Hivemind-facilitating software

Yesterday, I watched this video about the airline industry’s outdated logistics software. Southwest Airlines uses this tool called SkySolver to route their flights and work around delays and cancellations, and it’s old & rickety and caused this major cancellation-chain meltdown over the holiday season last year.

While watching, I found myself thinking, could there be a system that allowed humans to do a task like this efficiently? The obstacle to overcome would obviously be the need to coordinate and process more information than a single human is capable of handling. When rerouting a plane, you have to be aware of all the places it could go, the schedules of the crews involved, the realtime needs of other cancelled routes, and much more. But if given the right tools, I think there could be a massive advantage in leveraging the intelligence and creativity of human thinkers.

Photo credit: Buddy Venturanza

This all reminded me of a note to myself I recorded last April: “Are there hivemind-facilitating tools?” What I had in mind was a big canvas, with a realtime collaboration like Google docs, but built for maybe 1000 people at a time, for example. Everyone can view and move around the canvas freely, providing a large shared space for everyone to work, whether together or separately.

People could break down large problems into their components and tackle tasks at various levels of abstraction. For this, you’d maybe need people acting in different roles. Some would handle the low-level data processing tasks (possibly with machine help), while others would work on pulling everything together and looking for insights. Others might simply facilitate communication between those working at different levels of abstraction.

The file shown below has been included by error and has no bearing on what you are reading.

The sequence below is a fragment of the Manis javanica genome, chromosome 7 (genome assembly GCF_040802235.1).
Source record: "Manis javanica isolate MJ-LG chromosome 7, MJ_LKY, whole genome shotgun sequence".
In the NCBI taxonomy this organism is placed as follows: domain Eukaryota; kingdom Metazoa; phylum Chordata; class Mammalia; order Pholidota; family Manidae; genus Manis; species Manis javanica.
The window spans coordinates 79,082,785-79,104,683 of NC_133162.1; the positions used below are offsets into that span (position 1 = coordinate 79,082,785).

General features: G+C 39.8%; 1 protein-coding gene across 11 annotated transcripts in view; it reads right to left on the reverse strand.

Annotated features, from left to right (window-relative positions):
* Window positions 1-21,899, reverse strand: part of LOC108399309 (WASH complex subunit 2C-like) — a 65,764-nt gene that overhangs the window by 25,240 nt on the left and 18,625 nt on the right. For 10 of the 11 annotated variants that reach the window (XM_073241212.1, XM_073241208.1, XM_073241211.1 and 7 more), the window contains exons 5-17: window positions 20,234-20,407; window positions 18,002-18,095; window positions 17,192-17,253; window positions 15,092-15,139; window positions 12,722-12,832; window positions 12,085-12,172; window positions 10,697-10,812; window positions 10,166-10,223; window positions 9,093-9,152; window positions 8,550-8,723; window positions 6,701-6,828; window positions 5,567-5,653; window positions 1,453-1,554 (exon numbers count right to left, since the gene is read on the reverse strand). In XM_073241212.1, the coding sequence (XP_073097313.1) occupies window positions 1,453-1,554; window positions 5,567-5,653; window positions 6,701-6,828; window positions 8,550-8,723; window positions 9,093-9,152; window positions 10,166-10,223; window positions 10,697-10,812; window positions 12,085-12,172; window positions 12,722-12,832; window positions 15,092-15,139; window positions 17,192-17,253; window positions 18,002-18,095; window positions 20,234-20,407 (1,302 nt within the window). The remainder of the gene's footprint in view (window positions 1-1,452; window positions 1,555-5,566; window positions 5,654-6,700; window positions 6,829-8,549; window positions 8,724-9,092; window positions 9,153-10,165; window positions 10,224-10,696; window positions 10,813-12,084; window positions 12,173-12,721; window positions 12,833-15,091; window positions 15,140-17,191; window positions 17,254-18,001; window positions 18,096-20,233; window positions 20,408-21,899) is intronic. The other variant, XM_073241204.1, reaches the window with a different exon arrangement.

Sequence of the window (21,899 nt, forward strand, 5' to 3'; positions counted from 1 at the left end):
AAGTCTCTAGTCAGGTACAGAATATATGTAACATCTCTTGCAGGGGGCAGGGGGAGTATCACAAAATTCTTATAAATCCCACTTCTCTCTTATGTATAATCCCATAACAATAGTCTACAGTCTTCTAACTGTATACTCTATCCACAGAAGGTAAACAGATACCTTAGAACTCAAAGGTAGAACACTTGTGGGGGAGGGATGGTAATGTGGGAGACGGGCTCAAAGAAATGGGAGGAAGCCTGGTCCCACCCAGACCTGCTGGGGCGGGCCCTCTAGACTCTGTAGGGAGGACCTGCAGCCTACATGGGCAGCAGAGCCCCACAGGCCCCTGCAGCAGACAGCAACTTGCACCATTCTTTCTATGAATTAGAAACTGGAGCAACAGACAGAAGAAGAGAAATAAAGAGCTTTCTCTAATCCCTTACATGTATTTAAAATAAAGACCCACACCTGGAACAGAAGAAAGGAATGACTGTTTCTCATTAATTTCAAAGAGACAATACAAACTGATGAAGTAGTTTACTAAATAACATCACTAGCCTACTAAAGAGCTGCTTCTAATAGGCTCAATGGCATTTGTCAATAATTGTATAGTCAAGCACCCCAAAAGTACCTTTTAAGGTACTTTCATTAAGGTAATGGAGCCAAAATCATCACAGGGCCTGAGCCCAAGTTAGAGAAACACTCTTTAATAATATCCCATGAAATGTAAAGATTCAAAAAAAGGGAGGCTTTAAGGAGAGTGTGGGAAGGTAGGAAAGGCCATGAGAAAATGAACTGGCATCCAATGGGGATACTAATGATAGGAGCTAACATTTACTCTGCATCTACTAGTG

There would probably also be a voice chat, but you wouldn’t want everyone talking over each other. You’d probably need something like proximity chat in video games, where people can only hear one another if they are close to one another. With modern audio transcription being so fast, you could even convert people’s words to writing automatically, making it possible to drop into conversations with the last couple minutes of context easily available.

This whole idea would probably only work for a specific problems, and would probably benefit from augmentations specific to those problems. For example, if it were to be used by an airline for logistics planning, it would probably need to be integrated with realtime flight data and some kind of request system.

It’s possible this whole idea is completely unworkable. Problems like this might still be too complex for humans to reason about well no matter how much help they had. Keeping that many people coordinated at once might be more messy than it’s worth. But I’m curious to see what a group plugged into a well-tuned “hivemind” system could do, once they mastered it.

Do you know of any software that approximates this approach? Do you think a software-facilitated “human hivemind” would be good for anything? Do you want to try to build a prototype? Let me know your thoughts at my Ctrl-C email: gome ​@ ​